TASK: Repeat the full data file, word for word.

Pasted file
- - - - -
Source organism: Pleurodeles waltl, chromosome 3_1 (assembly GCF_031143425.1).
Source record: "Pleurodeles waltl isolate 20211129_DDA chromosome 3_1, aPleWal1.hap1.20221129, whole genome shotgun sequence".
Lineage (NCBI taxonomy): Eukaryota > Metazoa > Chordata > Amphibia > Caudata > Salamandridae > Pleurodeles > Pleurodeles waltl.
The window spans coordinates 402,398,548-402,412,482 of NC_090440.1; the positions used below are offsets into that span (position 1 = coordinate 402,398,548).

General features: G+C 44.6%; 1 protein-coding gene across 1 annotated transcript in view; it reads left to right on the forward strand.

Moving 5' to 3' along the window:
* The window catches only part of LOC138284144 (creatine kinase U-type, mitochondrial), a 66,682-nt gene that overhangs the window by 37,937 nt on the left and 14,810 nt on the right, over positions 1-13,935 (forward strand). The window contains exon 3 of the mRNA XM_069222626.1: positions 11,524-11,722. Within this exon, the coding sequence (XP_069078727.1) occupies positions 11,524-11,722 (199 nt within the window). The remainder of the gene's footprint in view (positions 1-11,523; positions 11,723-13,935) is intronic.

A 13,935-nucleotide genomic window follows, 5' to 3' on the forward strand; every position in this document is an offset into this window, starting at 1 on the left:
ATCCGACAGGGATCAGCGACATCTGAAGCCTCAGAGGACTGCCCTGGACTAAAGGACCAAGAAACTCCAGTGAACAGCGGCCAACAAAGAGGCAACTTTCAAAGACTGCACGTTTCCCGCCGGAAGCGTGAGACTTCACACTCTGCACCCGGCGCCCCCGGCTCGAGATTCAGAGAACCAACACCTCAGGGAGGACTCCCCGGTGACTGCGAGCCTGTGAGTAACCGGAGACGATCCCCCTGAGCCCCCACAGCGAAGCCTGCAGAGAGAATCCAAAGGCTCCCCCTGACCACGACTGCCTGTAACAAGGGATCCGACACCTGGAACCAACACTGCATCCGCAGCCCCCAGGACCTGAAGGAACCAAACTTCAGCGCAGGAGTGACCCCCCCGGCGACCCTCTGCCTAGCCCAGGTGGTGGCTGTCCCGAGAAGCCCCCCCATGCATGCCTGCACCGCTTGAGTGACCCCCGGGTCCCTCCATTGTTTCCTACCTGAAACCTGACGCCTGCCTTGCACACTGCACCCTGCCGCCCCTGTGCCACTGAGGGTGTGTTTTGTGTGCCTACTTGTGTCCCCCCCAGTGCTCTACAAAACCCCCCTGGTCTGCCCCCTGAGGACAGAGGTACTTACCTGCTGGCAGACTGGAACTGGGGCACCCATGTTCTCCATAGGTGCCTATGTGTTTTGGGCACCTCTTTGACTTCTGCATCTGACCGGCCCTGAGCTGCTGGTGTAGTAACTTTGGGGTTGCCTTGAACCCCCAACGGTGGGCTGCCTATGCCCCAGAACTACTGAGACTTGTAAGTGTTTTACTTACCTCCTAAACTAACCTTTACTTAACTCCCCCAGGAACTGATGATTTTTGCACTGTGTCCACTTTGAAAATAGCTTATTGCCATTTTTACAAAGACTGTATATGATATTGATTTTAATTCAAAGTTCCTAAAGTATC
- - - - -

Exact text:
Source organism: Pleurodeles waltl, chromosome 3_1 (assembly GCF_031143425.1).
Source record: "Pleurodeles waltl isolate 20211129_DDA chromosome 3_1, aPleWal1.hap1.20221129, whole genome shotgun sequence".
Lineage (NCBI taxonomy): Eukaryota > Metazoa > Chordata > Amphibia > Caudata > Salamandridae > Pleurodeles > Pleurodeles waltl.
The window spans coordinates 402,398,548-402,412,482 of NC_090440.1; the positions used below are offsets into that span (position 1 = coordinate 402,398,548).

General features: G+C 44.6%; 1 protein-coding gene across 1 annotated transcript in view; it reads left to right on the forward strand.

Moving 5' to 3' along the window:
* The window catches only part of LOC138284144 (creatine kinase U-type, mitochondrial), a 66,682-nt gene that overhangs the window by 37,937 nt on the left and 14,810 nt on the right, over positions 1-13,935 (forward strand). The window contains exon 3 of the mRNA XM_069222626.1: positions 11,524-11,722. Within this exon, the coding sequence (XP_069078727.1) occupies positions 11,524-11,722 (199 nt within the window). The remainder of the gene's footprint in view (positions 1-11,523; positions 11,723-13,935) is intronic.

A 13,935-nucleotide genomic window follows, 5' to 3' on the forward strand; every position in this document is an offset into this window, starting at 1 on the left:
ATCCGACAGGGATCAGCGACATCTGAAGCCTCAGAGGACTGCCCTGGACTAAAGGACCAAGAAACTCCAGTGAACAGCGGCCAACAAAGAGGCAACTTTCAAAGACTGCACGTTTCCCGCCGGAAGCGTGAGACTTCACACTCTGCACCCGGCGCCCCCGGCTCGAGATTCAGAGAACCAACACCTCAGGGAGGACTCCCCGGTGACTGCGAGCCTGTGAGTAACCGGAGACGATCCCCCTGAGCCCCCACAGCGAAGCCTGCAGAGAGAATCCAAAGGCTCCCCCTGACCACGACTGCCTGTAACAAGGGATCCGACACCTGGAACCAACACTGCATCCGCAGCCCCCAGGACCTGAAGGAACCAAACTTCAGCGCAGGAGTGACCCCCCCGGCGACCCTCTGCCTAGCCCAGGTGGTGGCTGTCCCGAGAAGCCCCCCCATGCATGCCTGCACCGCTTGAGTGACCCCCGGGTCCCTCCATTGTTTCCTACCTGAAACCTGACGCCTGCCTTGCACACTGCACCCTGCCGCCCCTGTGCCACTGAGGGTGTGTTTTGTGTGCCTACTTGTGTCCCCCCCAGTGCTCTACAAAACCCCCCTGGTCTGCCCCCTGAGGACAGAGGTACTTACCTGCTGGCAGACTGGAACTGGGGCACCCATGTTCTCCATAGGTGCCTATGTGTTTTGGGCACCTCTTTGACTTCTGCATCTGACCGGCCCTGAGCTGCTGGTGTAGTAACTTTGGGGTTGCCTTGAACCCCCAACGGTGGGCTGCCTATGCCCCAGAACTACTGAGACTTGTAAGTGTTTTACTTACCTCCTAAACTAACCTTTACTTAACTCCCCCAGGAACTGATGATTTTTGCACTGTGTCCACTTTGAAAATAGCTTATTGCCATTTTTACAAAGACTGTATATGATATTGATTTTAATTCAAAGTTCCTAAAGTATC